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‘Ohana’ means no one gets left behind

Makani grew up in Hawaii in an adoptive family of six children, which included his brother, cousin and three other boys. All of the children suffered abuse in the home that continued after the family moved to Arizona. At age 18, Makani courageously took action to protect his siblings and stop the abuse, then stepped in to become their caregiver so they would not continue to be separated in the child welfare system.

Makani and Brianna Kema-Kaleiwahea - Casey Excellence for Children Award
RUNTIME: 3:54
We recently honored Makani and Brianna Kema-Kaleiwahea with a 2016 Casey Excellence for Children Award for kinship caregivers. Watch this video to see how they illustrate the true meaning of family.
 
RUNTIME: 3:54
We recently honored Makani and Brianna Kema-Kaleiwahea with a 2016 Casey Excellence for Children Award for kinship caregivers. Watch this video to see how they illustrate the true meaning of family.

Makani was a full-time student and football player at the University of Arizona when he offered to create a home for all the children. Brianna Summers, who started dating Makani in high school in Hawaii, moved to Arizona to support the family. Together they cared for the younger siblings and secured needed treatment for one of the children.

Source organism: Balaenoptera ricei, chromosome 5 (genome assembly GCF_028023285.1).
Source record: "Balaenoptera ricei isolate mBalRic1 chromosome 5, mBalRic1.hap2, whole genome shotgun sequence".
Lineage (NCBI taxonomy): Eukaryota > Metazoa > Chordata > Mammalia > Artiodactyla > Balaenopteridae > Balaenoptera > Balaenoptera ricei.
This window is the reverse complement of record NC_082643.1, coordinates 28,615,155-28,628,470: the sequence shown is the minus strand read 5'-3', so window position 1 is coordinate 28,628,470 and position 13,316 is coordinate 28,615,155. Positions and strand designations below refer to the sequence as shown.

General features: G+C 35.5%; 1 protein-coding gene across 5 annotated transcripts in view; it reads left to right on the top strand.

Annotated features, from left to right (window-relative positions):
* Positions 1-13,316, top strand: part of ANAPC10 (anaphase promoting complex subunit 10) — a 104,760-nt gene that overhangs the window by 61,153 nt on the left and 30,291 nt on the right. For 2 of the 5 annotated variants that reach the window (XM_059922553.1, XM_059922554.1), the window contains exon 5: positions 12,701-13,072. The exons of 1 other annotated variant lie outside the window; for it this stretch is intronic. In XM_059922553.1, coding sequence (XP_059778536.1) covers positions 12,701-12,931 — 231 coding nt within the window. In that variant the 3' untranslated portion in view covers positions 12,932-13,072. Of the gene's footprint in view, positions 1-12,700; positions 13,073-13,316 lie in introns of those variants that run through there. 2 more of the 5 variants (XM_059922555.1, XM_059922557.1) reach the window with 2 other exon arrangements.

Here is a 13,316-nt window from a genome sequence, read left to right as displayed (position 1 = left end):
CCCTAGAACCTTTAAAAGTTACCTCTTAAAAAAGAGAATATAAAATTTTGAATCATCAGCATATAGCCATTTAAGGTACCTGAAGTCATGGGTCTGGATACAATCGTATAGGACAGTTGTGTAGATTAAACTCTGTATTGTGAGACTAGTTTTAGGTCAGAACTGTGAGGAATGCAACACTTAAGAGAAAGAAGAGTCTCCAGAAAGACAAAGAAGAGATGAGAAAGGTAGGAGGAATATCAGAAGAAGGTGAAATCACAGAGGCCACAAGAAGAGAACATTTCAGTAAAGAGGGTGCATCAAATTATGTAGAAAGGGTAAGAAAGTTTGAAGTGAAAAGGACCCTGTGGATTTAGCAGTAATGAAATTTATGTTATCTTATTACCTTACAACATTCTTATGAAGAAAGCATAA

With assistance from Casey Family Programs, they found extended family members who wanted to help care for the family. A couple adopted one child, their great-niece. And another couple became parents to two others. Makani and Brianna married in 2014 and adopted the other two children.

“Family is definitely important to us, especially coming from Hawaii,” says Brianna. “Everyone talks about ‘ohana’ here. And family means that no one gets left behind or forgotten.”

Related links

Learn more about all of our 2016 Casey Excellence for Children Award winners.